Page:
Black Sphere of Night Vision

Last pence spent riding Gatwick to shire,
then on foot, haggard and tired.
Three ragged miles,
an hour in snow and storm
along a fence that lines
an open pasture, no refuge to keep warm.
Gales blow fog through my brain.
I count pickets, white wooden mumbles,
baggage on my back since Greece.
I grab the fencepost, stumble
and stop, my breath clouded near,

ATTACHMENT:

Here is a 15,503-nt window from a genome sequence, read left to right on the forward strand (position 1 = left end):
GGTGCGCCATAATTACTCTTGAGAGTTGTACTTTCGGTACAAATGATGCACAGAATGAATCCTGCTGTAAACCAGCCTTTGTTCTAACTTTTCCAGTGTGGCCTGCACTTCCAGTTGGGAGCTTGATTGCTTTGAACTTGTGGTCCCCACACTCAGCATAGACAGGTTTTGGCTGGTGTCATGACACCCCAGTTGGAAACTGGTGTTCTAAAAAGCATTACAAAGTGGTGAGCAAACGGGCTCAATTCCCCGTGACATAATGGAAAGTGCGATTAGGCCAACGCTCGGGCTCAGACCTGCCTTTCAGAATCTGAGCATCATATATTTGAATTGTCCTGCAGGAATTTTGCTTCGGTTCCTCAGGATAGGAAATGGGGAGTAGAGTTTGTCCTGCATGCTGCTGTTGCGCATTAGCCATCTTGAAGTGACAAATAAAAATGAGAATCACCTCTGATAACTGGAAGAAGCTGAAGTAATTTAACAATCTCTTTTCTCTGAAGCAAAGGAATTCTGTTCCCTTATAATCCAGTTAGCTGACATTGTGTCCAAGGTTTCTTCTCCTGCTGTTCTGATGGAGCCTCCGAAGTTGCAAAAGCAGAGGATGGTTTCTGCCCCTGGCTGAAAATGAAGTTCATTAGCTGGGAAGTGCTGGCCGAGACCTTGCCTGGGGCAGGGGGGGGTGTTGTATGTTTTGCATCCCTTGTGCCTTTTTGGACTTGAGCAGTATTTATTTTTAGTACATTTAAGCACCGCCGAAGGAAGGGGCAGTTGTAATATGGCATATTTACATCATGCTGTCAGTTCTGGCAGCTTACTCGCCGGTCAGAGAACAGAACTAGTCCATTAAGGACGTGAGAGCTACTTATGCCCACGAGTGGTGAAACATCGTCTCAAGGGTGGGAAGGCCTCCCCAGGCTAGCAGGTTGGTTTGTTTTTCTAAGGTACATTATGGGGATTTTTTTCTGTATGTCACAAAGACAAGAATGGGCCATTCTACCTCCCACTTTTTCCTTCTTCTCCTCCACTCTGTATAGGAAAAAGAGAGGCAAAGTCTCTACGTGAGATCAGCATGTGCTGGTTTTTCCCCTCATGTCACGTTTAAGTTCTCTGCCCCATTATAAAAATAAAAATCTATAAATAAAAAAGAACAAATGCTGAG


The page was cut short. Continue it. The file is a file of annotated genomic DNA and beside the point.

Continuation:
distrust my mind that like this fence
marks paces and traces the dark.

Footsteps, footsteps? I’m now seated.
Must be deluded.
Hoofsteps, hoofsteps! The steps repeated,
no longer muted
by the distance that closes, a mare there by me
eye-to-eye me,
black sphere of night vision.
She exhales,
snowmelts my hair, thaws my cheeks
turns and faces me.
I return the breath
snowmelt her whiskers.
This exchange places me
beside her belly swollen with foal.

We follow pickets, separate but not divided.
Footsteps, hoofsteps, each to our own gait
shouldering each other,
shouldering our weight.
Pasture ends now, pickets turn
as the road follows on.
We’ll each unload our burdens
as tomorrow tomorrows on.